Advertisement
YOU ARE HERE: LAT HomeCollections

DAVID NELSON / ON RESTAURANTS

La Bonne Bouffe a Maestro of Bistro

November 29, 1990|DAVID NELSON

Given the eagerness with which so many of us embrace the cuisine of the month, bistro cooking--a distinct and honored branch of mainstream, traditional French cuisine--would seem hopelessly passe.

There's sure not much of it around, which is a pity, because this saucy, earthy, relatively uncomplicated style of cooking--in France it is considered the equivalent of good home fare--has an appeal that all the culinary novelties of the past two decades may have eclipsed, but have not diminished.

La Bonne Bouffe, an attractive, low-key place that long has occupied a quiet corner of an Encinitas shopping strip, continues to offer a menu that is faithful to the peculiar style of bistro cuisine. Many of the dishes are those that first familiarized this country with French food, such as trout with almonds, boeuf bourguignon , chicken in tarragon sauce, shrimp with garlic and herbs, and rack of lamb with a similarly strong, pungent seasoning.

These are all simple, straightforward dishes that are characterized by sharp, definitive flavors; the cooking is not at all indelicate, but it does not strive for nuances. It's the sort of food you still notice while arguing over politics or any of the other topics that distract the attention from more subtle preparations.

La Bonne Bouffe never tampers with the menu, which is permanently painted on a large signboard hung over the entrance. Nearsighted guests need not strain these days, as the restaurant now offers printed menus as well. Specials are recited by the server, remain well within the bistro vein and can be, as they were on a recent occasion, quite irresistible.

A certain generosity also characterizes bistro food, and La Bonne Bouffe tends to go whole hog with its various pates, the dry, garlicky rosette sausage from Lyon and the prosciutto-like Bayonne ham. These are available individually at $4.50 a plate, or together on a large platter priced at $8.75 that will serve several guests.

The rillettes , best described as a pork paste so rich that it makes a simple pate seem austere by comparison, had a fine, utterly satisfying flavor. Served in a slab meant to be eaten with knife and fork rather than spread on bread--as we somehow have learned to eat pates in this country--it was garnished with the usual sour pickles and a tiny pot of delicious but explosively hot French mustard.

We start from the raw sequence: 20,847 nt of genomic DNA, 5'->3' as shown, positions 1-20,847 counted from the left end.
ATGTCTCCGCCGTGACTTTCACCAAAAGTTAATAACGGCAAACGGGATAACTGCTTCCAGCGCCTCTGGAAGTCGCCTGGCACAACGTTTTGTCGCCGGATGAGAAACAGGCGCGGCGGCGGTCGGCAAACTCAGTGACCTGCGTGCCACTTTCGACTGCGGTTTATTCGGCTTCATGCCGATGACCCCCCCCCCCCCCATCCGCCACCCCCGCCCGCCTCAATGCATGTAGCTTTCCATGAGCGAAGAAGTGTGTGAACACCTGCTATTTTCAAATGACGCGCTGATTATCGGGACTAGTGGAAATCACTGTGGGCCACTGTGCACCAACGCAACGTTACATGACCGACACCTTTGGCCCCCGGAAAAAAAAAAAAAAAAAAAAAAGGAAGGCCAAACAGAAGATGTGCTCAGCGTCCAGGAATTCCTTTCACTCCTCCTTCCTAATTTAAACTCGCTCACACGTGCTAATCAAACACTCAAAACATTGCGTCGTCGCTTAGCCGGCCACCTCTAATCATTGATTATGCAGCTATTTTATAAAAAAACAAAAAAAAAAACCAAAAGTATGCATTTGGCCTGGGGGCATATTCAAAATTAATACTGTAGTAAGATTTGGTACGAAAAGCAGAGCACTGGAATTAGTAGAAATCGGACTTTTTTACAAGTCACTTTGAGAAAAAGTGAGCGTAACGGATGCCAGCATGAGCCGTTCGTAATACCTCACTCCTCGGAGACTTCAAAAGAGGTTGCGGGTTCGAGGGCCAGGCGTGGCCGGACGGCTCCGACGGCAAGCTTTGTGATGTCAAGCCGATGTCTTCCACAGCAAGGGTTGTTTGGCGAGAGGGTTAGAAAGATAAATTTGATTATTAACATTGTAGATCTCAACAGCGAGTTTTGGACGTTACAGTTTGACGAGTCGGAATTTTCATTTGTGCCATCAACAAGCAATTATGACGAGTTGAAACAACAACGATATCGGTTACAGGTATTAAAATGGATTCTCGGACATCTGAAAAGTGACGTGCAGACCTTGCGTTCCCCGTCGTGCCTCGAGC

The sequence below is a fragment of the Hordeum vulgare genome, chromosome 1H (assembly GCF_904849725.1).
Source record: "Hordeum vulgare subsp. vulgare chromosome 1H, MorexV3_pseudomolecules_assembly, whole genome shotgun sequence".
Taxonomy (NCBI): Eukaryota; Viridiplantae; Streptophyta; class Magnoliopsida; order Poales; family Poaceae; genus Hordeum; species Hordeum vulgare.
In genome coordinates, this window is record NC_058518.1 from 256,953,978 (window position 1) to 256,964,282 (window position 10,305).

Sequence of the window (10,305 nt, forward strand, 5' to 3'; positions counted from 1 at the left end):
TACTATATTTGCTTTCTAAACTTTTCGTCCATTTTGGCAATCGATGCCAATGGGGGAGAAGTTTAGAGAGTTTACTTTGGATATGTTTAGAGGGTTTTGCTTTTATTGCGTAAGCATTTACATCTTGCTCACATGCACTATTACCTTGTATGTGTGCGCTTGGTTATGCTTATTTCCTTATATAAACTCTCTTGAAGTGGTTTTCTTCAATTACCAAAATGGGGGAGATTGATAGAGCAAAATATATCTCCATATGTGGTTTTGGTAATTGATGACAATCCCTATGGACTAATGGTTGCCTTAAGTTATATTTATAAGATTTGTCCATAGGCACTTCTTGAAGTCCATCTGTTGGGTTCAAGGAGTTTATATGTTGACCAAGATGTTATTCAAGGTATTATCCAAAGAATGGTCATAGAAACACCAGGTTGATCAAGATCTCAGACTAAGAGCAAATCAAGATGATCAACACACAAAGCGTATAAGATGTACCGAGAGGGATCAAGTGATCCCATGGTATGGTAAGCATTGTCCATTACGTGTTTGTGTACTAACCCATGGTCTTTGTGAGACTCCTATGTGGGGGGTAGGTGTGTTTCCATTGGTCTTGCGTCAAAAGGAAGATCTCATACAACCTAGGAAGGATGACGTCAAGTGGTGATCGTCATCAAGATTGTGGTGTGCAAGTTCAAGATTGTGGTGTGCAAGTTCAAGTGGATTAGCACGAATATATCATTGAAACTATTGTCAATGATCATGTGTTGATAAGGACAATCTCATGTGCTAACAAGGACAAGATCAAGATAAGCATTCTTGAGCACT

Hors d'oeuvres of highly seasoned vegetables also are available singly or en masse and at the same prices; the choice includes both leeks and beets in vinaigrette and carrots in a tart lemon dressing.

The day's special appetizers recently were a pleasant, well-constructed but unexciting spinach salad and a ravishing salmon quenelle , a log-shaped dumpling of airy texture that seemed virtually weightless. As light as it seemed, it wasn't slimming, since it reposed in a fine, creamy, lobster-based sauce perked with saffron. Quenelles require much labor and some finesse, and La Bonne Bouffe certainly turned out a winning product.

The same lobster sauce, this time flavored with fresh basil, dressed a skinned, boned filet of trout that had been poached in white wine. The flavors matched so perfectly that the guest who ordered it said, "I could eat this every day."

The evening's other special entree, boned, roast duck, arrived in a creamy mustard-tarragon sauce, which may sound altogether out of the proper idiom for this fowl, but was quite successful and made a change for the better from the usual fruit-flavored duck sauces. Simple but carefully cooked rice, carrots, broad beans and turnips garnished both entrees, along with whimsical pastry cutouts in the shape of a fish for the trout and a duck for the canard . Choices from the standing entree list include frog legs with garlic, tomatoes and mushrooms, sole with lemon butter, a veal chop in a creamy mushroom sauce and filet of beef sauced with green and black peppercorns.

Dessert options include a cheese plate as well as such sweets as lemon tart, a meringue with ice cream (very much a bistro-type offering), the inevitable chocolate mousse and a Bavarian cream with bitter chocolate sauce that was good, if rather steeply priced at $5.50.

LA BONNE BOUFFE 471 Encinitas Blvd., Encinitas Calls: 436-3081

Hours: Dinner served Tuesday through Sunday

Cost: Entrees $12.75 to $21.25; dinner for two, including a glass of wine each, tax and tip, about $40 to $70

Advertisement
Los Angeles Times Articles
|
|
|